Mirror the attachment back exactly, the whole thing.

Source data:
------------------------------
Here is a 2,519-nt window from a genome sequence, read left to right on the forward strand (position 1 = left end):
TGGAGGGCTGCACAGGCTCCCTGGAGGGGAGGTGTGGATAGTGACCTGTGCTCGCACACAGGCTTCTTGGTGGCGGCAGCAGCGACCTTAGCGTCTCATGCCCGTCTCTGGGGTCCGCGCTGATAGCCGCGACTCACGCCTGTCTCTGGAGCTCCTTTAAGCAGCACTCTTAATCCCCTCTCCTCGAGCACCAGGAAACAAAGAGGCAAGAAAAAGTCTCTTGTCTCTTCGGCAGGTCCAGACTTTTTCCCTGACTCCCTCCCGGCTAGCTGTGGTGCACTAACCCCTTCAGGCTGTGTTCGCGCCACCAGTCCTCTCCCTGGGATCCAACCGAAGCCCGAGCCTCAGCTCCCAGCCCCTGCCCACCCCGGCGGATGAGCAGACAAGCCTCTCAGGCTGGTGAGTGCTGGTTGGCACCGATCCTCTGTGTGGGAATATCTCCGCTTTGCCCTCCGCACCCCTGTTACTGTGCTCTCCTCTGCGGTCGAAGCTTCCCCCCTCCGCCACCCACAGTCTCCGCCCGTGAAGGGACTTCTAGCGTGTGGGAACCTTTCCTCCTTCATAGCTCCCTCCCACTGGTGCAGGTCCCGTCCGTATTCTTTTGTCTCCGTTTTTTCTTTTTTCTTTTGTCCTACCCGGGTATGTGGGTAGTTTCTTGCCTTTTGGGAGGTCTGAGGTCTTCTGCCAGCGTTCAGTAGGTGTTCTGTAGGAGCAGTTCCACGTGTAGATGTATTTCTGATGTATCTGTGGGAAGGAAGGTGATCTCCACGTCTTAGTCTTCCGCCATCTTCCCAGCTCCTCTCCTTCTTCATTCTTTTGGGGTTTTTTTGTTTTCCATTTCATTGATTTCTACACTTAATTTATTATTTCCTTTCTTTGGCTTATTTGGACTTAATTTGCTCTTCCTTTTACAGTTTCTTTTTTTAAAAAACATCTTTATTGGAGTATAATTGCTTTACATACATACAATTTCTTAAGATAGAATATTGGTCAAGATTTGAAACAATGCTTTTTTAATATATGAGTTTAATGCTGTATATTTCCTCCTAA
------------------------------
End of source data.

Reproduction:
Here is a 2,519-nt window from a genome sequence, read left to right on the forward strand (position 1 = left end):
TGGAGGGCTGCACAGGCTCCCTGGAGGGGAGGTGTGGATAGTGACCTGTGCTCGCACACAGGCTTCTTGGTGGCGGCAGCAGCGACCTTAGCGTCTCATGCCCGTCTCTGGGGTCCGCGCTGATAGCCGCGACTCACGCCTGTCTCTGGAGCTCCTTTAAGCAGCACTCTTAATCCCCTCTCCTCGAGCACCAGGAAACAAAGAGGCAAGAAAAAGTCTCTTGTCTCTTCGGCAGGTCCAGACTTTTTCCCTGACTCCCTCCCGGCTAGCTGTGGTGCACTAACCCCTTCAGGCTGTGTTCGCGCCACCAGTCCTCTCCCTGGGATCCAACCGAAGCCCGAGCCTCAGCTCCCAGCCCCTGCCCACCCCGGCGGATGAGCAGACAAGCCTCTCAGGCTGGTGAGTGCTGGTTGGCACCGATCCTCTGTGTGGGAATATCTCCGCTTTGCCCTCCGCACCCCTGTTACTGTGCTCTCCTCTGCGGTCGAAGCTTCCCCCCTCCGCCACCCACAGTCTCCGCCCGTGAAGGGACTTCTAGCGTGTGGGAACCTTTCCTCCTTCATAGCTCCCTCCCACTGGTGCAGGTCCCGTCCGTATTCTTTTGTCTCCGTTTTTTCTTTTTTCTTTTGTCCTACCCGGGTATGTGGGTAGTTTCTTGCCTTTTGGGAGGTCTGAGGTCTTCTGCCAGCGTTCAGTAGGTGTTCTGTAGGAGCAGTTCCACGTGTAGATGTATTTCTGATGTATCTGTGGGAAGGAAGGTGATCTCCACGTCTTAGTCTTCCGCCATCTTCCCAGCTCCTCTCCTTCTTCATTCTTTTGGGGTTTTTTTGTTTTCCATTTCATTGATTTCTACACTTAATTTATTATTTCCTTTCTTTGGCTTATTTGGACTTAATTTGCTCTTCCTTTTACAGTTTCTTTTTTTAAAAAACATCTTTATTGGAGTATAATTGCTTTACATACATACAATTTCTTAAGATAGAATATTGGTCAAGATTTGAAACAATGCTTTTTTAATATATGAGTTTAATGCTGTATATTTCCTCCTAA